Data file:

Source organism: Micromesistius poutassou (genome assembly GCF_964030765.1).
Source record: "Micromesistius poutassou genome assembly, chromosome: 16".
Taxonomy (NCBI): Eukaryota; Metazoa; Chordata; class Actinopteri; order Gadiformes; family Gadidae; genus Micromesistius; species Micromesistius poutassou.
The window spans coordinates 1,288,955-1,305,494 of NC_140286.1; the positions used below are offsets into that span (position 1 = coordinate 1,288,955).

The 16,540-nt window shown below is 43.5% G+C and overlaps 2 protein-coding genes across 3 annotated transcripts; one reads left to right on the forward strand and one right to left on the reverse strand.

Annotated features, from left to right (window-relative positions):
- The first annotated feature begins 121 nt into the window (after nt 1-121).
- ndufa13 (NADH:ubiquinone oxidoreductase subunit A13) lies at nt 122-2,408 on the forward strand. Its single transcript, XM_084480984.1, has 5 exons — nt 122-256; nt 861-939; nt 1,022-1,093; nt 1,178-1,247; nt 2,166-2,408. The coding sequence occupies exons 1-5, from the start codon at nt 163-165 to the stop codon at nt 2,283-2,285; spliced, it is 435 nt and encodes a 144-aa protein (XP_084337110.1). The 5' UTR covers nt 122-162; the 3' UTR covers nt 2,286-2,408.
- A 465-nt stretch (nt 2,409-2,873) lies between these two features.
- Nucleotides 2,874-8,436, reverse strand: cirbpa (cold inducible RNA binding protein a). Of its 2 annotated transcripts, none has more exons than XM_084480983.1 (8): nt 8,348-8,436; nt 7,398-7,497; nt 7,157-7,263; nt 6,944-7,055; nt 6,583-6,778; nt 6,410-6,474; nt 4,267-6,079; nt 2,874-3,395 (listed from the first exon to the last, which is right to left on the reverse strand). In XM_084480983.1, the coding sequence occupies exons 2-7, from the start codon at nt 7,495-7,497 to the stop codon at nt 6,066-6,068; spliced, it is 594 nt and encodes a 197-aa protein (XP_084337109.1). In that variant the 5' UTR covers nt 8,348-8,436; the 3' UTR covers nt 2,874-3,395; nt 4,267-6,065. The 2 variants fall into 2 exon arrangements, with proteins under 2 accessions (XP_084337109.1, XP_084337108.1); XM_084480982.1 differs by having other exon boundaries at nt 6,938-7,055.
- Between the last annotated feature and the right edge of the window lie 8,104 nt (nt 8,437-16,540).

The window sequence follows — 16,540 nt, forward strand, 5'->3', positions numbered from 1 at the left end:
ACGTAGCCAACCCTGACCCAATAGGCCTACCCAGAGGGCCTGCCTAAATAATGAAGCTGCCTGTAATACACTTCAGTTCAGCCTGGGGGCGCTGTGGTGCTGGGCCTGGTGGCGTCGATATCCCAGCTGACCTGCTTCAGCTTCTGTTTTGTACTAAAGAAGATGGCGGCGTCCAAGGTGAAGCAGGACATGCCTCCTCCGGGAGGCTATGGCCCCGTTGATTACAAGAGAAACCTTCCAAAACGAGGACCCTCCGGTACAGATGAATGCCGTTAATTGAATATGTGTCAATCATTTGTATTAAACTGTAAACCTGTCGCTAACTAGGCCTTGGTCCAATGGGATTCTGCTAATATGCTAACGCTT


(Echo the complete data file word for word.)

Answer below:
Source organism: Micromesistius poutassou (genome assembly GCF_964030765.1).
Source record: "Micromesistius poutassou genome assembly, chromosome: 16".
Taxonomy (NCBI): Eukaryota; Metazoa; Chordata; class Actinopteri; order Gadiformes; family Gadidae; genus Micromesistius; species Micromesistius poutassou.
The window spans coordinates 1,288,955-1,305,494 of NC_140286.1; the positions used below are offsets into that span (position 1 = coordinate 1,288,955).

The 16,540-nt window shown below is 43.5% G+C and overlaps 2 protein-coding genes across 3 annotated transcripts; one reads left to right on the forward strand and one right to left on the reverse strand.

Annotated features, from left to right (window-relative positions):
- The first annotated feature begins 121 nt into the window (after nt 1-121).
- ndufa13 (NADH:ubiquinone oxidoreductase subunit A13) lies at nt 122-2,408 on the forward strand. Its single transcript, XM_084480984.1, has 5 exons — nt 122-256; nt 861-939; nt 1,022-1,093; nt 1,178-1,247; nt 2,166-2,408. The coding sequence occupies exons 1-5, from the start codon at nt 163-165 to the stop codon at nt 2,283-2,285; spliced, it is 435 nt and encodes a 144-aa protein (XP_084337110.1). The 5' UTR covers nt 122-162; the 3' UTR covers nt 2,286-2,408.
- A 465-nt stretch (nt 2,409-2,873) lies between these two features.
- Nucleotides 2,874-8,436, reverse strand: cirbpa (cold inducible RNA binding protein a). Of its 2 annotated transcripts, none has more exons than XM_084480983.1 (8): nt 8,348-8,436; nt 7,398-7,497; nt 7,157-7,263; nt 6,944-7,055; nt 6,583-6,778; nt 6,410-6,474; nt 4,267-6,079; nt 2,874-3,395 (listed from the first exon to the last, which is right to left on the reverse strand). In XM_084480983.1, the coding sequence occupies exons 2-7, from the start codon at nt 7,495-7,497 to the stop codon at nt 6,066-6,068; spliced, it is 594 nt and encodes a 197-aa protein (XP_084337109.1). In that variant the 5' UTR covers nt 8,348-8,436; the 3' UTR covers nt 2,874-3,395; nt 4,267-6,065. The 2 variants fall into 2 exon arrangements, with proteins under 2 accessions (XP_084337109.1, XP_084337108.1); XM_084480982.1 differs by having other exon boundaries at nt 6,938-7,055.
- Between the last annotated feature and the right edge of the window lie 8,104 nt (nt 8,437-16,540).

The window sequence follows — 16,540 nt, forward strand, 5'->3', positions numbered from 1 at the left end:
ACGTAGCCAACCCTGACCCAATAGGCCTACCCAGAGGGCCTGCCTAAATAATGAAGCTGCCTGTAATACACTTCAGTTCAGCCTGGGGGCGCTGTGGTGCTGGGCCTGGTGGCGTCGATATCCCAGCTGACCTGCTTCAGCTTCTGTTTTGTACTAAAGAAGATGGCGGCGTCCAAGGTGAAGCAGGACATGCCTCCTCCGGGAGGCTATGGCCCCGTTGATTACAAGAGAAACCTTCCAAAACGAGGACCCTCCGGTACAGATGAATGCCGTTAATTGAATATGTGTCAATCATTTGTATTAAACTGTAAACCTGTCGCTAACTAGGCCTTGGTCCAATGGGATTCTGCTAATATGCTAACGCTT